|Author Name||OKIYAMA Mitsuru (GENDAI Advanced Studies Research Organization) /TOKUNAGA Suminori (University of Tsukuba) /AKUNE Yuko (Reitaku University)
|Creation Date/NO.||July 2012 12-J-024|
|Research Project||Sustainable Regional Development: New industrial clusters and division of functions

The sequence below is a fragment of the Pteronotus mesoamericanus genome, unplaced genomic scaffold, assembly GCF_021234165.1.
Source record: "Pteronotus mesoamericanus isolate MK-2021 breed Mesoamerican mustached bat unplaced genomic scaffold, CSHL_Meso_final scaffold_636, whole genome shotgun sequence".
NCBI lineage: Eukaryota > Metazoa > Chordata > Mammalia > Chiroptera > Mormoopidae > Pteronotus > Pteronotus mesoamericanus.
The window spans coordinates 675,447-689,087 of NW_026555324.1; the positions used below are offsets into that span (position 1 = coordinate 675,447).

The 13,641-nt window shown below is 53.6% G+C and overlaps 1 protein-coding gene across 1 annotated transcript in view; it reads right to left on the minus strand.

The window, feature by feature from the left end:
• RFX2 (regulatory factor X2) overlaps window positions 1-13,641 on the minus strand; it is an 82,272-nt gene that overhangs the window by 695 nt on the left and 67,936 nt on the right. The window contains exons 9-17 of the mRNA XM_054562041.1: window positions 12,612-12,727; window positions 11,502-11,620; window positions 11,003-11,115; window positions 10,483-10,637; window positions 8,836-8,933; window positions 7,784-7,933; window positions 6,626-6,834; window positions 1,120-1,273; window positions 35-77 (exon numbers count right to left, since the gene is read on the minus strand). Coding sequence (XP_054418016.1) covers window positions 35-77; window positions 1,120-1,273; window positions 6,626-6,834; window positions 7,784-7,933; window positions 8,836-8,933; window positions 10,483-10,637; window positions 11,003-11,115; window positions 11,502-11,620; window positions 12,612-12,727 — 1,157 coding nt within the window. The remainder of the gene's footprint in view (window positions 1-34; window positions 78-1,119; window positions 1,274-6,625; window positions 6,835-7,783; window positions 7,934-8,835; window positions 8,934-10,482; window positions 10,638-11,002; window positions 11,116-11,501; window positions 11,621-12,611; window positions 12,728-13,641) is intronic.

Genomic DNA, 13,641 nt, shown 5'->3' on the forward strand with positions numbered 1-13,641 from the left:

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The purpose of this paper is to examine how the March 11, 2011 earthquake and tsunami impacted the economies of the disaster-affected and other areas of Japan. Using a multiplier analysis, we measured the impacts of each of the following events: a drastic decrease in exports from the affected region, tsunami-caused damage to agriculture and fisheries, and the transfer of income to the affected region for reconstruction. Based on the assumption that the drastic decrease in exports continued for 12 months, the industrial production in the affected region is estimated to have decreased by 6.5 trillion yen compared to the corresponding period a year earlier, reducing per-household income by 606,000 yen. Meanwhile, the output value of the agricultural and fisheries sectors in the region is estimated to have decreased by 0.73%, or approximately 0.5 trillion yen, as a result of tsunami-caused damage. Finally, we analyzed how the impact of income transfer or financial assistance to the affected region would differ depending on what source of revenue to tap into, with an eye on finding the most efficient way to proceed with the reconstruction in terms of maximizing economic ripple effects on the affected region and minimizing the negative impact on the other areas. Our analysis found that allocating a portion of property income, such as interest and dividend income, is preferable to transferring funds in the form of government expenditures or allocating a portion of revenue from domestic indirect taxes, not only having a positive impact on the affected region but also keeping the negative impact on the rest of the country to a minimum.